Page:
Are you suffering from a cold? According to a new study on the immune system and sleep, getting enough rest may be crucial to fighting off illness this winter.
B cells and T cells and antigens—oh my! We know a great deal about how our immune systems work, which has led to exciting and life-saving discoveries such as vaccinations and antimicrobial medications. However, there are still huge gaps in scientific knowledge of immunity, especially in the area of how it is affected by lifestyle. Most people intuitively know that eating an unhealthy diet or exhausting ourselves will leave us more prone to illness. While our knowledge in this area is hardly complete, recent studies have made interesting conclusions about the complexities of the immune system and sleep.
The Mystery of the Missing T Cells
What happens to your immune system when you sleep? Researchers drew blood from healthy volunteers after a solid night of sleep and after a night of wakefulness. The results were surprising: Those who had slept well had lower numbers of T cells in their bloodstream. On the other hand, those that had been awake had much higher numbers of all kinds of T cells.
Where did the missing T cells go? Based on prior studies of sleep and the immune system, researchers believe that they may have migrated to the lymph nodes, which is where T cells are “reset” and programmed to face new challenges. However, this is still merely a hypothesis. While this was a relatively small study, it raises new questions about the relationship between our immune system and sleep. We know that people who get regular sleep have stronger immune systems, but researchers are not entirely sure why.
The Immune System and Sleep: New Links
This study adds to a growing body of scientific knowledge about sleep and the immune system. Prior studies have found that getting enough sleep leads to higher levels of memory T cells, which are the cells responsible for recognizing and eliminating illnesses we have encountered before.
While this may seem to conflict with the recent study mentioned above, keep in mind that immune function fluctuates widely over the course of a day. The volunteers in the aforementioned study were tested early in the morning when, theoretically, immune cells are generally resetting for the day. This study looked at overall T cell levels throughout the day. As in all areas of human health, timing is important to immune function.
Excessive Sleepiness and Antibiotics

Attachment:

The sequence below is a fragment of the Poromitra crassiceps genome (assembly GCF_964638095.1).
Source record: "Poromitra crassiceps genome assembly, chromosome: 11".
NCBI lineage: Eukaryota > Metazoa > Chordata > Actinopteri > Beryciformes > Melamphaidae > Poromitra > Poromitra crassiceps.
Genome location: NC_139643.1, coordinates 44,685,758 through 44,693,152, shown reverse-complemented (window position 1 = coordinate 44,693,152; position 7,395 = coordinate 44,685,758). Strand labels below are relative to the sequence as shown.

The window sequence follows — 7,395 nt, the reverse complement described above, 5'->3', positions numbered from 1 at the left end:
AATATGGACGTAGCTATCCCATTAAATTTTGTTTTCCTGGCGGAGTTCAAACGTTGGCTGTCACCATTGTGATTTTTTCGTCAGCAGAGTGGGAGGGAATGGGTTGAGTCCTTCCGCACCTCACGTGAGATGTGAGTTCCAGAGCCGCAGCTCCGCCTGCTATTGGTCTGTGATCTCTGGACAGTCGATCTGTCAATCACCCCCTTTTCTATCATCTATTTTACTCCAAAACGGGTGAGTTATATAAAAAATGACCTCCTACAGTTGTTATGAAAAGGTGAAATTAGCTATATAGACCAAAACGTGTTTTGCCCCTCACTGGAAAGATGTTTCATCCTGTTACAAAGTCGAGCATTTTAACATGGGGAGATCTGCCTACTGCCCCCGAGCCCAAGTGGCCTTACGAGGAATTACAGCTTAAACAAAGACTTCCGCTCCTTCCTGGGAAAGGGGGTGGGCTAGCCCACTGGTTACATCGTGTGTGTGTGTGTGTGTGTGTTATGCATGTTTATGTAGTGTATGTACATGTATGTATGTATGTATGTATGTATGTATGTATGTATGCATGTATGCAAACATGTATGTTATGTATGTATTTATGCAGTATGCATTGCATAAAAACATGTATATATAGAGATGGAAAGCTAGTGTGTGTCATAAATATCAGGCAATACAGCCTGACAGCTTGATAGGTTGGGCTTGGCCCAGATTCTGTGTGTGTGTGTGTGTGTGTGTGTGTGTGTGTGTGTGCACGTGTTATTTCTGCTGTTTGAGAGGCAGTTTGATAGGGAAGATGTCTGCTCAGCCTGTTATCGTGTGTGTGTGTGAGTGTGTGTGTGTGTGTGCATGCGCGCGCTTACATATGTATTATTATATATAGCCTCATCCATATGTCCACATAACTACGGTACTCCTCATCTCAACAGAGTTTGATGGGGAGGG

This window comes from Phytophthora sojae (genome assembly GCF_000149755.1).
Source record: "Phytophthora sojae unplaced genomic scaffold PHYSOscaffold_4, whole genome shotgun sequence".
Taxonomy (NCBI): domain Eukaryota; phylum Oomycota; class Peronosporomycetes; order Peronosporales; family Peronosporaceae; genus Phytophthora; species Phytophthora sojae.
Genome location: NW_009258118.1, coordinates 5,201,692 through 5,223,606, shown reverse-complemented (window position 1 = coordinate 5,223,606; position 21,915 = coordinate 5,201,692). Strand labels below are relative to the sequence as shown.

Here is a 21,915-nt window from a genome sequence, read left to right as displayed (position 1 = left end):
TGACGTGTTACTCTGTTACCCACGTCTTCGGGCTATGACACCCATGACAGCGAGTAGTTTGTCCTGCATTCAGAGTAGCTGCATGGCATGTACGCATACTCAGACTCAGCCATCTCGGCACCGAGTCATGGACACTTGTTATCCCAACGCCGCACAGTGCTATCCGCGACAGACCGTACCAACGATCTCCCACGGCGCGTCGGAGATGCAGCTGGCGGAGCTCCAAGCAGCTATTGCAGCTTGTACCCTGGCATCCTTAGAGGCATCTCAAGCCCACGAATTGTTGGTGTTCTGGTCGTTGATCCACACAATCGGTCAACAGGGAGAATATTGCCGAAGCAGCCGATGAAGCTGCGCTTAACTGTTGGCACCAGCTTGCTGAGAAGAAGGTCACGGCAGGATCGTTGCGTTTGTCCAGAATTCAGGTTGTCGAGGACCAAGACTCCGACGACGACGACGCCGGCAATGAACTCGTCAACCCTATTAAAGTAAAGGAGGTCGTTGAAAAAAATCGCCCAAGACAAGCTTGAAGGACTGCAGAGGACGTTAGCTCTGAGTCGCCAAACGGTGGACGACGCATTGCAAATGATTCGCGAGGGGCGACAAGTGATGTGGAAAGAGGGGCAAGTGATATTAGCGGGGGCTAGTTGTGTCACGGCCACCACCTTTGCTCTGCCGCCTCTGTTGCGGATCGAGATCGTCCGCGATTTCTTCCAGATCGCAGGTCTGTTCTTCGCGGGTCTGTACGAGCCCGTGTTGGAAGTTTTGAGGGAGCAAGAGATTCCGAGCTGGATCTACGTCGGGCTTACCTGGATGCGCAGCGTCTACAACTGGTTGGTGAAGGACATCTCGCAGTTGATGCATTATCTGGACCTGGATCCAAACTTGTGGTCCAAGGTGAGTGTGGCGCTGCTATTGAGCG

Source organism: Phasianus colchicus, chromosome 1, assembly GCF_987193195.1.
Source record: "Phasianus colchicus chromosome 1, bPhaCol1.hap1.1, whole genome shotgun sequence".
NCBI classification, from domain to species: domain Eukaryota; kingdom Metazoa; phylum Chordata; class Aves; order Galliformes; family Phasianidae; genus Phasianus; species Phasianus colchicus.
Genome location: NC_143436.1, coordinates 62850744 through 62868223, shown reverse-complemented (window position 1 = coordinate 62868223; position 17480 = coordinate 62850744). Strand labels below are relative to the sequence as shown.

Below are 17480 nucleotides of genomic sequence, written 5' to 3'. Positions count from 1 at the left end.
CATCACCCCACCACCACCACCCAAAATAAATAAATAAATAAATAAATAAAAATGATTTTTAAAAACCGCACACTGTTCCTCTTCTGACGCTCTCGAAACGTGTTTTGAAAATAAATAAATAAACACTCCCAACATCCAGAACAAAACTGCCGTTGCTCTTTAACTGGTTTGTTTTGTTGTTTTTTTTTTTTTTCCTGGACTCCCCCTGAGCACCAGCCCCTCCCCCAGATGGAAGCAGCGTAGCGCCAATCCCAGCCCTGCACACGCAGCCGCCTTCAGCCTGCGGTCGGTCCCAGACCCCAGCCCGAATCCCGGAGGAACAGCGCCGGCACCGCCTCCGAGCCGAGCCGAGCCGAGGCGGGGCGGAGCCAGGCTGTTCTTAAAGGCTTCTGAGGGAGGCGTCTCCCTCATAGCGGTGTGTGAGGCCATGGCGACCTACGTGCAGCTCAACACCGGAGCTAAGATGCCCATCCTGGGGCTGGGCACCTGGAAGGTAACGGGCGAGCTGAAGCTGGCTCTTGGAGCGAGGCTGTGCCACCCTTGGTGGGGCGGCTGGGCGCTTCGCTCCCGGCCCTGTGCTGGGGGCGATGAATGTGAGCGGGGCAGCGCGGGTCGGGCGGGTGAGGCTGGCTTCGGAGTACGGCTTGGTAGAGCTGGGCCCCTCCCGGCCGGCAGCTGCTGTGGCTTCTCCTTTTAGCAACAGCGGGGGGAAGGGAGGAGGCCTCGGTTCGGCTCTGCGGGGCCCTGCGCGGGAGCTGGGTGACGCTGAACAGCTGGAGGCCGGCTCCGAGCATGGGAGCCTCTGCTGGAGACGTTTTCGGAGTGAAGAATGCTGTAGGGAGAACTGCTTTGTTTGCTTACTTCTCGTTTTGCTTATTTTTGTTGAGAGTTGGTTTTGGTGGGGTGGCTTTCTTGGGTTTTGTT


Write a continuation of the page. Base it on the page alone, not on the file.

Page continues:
Understanding more about the immune system and sleep may help to reduce the usage of antibiotics and other antimicrobial drugs, reducing the rates of resistance. According to one recent study, a disorder called Excessive Daytime Sleepiness, or EDS, can lead to altered immune function. In fact, people with this disorder, which physiologically resembles constant sleep deprivation, are more likely to be infected with pathogenic microorganisms and more likely to require medication to clear these infections. People who are chronically fatigued have immune cells that are as sluggish as the rest of their sleep-deprived bodies, leading to increased infections and a lower chance of clearing these infections themselves.
Sleep: Better than Chicken Soup?
How much more likely are you to get sick if you are not getting enough rest? Research indicates that the sleep deprived are four times as likely to become ill from an infection they are exposed to than people who have adequate sleep. This can add up to a lot more time spent in bed with winter flus and summer colds. While many people cut back on sleep to keep up with the demands of their lives, this actually leads to lost productivity in the form of more sick days. Sleep appears to be just what the doctor ordered—although you certainly can still enjoy a bowl of chicken soup.
If you are trying to lead a healthy life, getting enough sleep is crucial. There are a variety of natural remedies available to people who cannot get the shut-eye they need, such as melatonin and light therapy. Sleepless nights may be more than an inconvenience, but a very real threat to your health as well.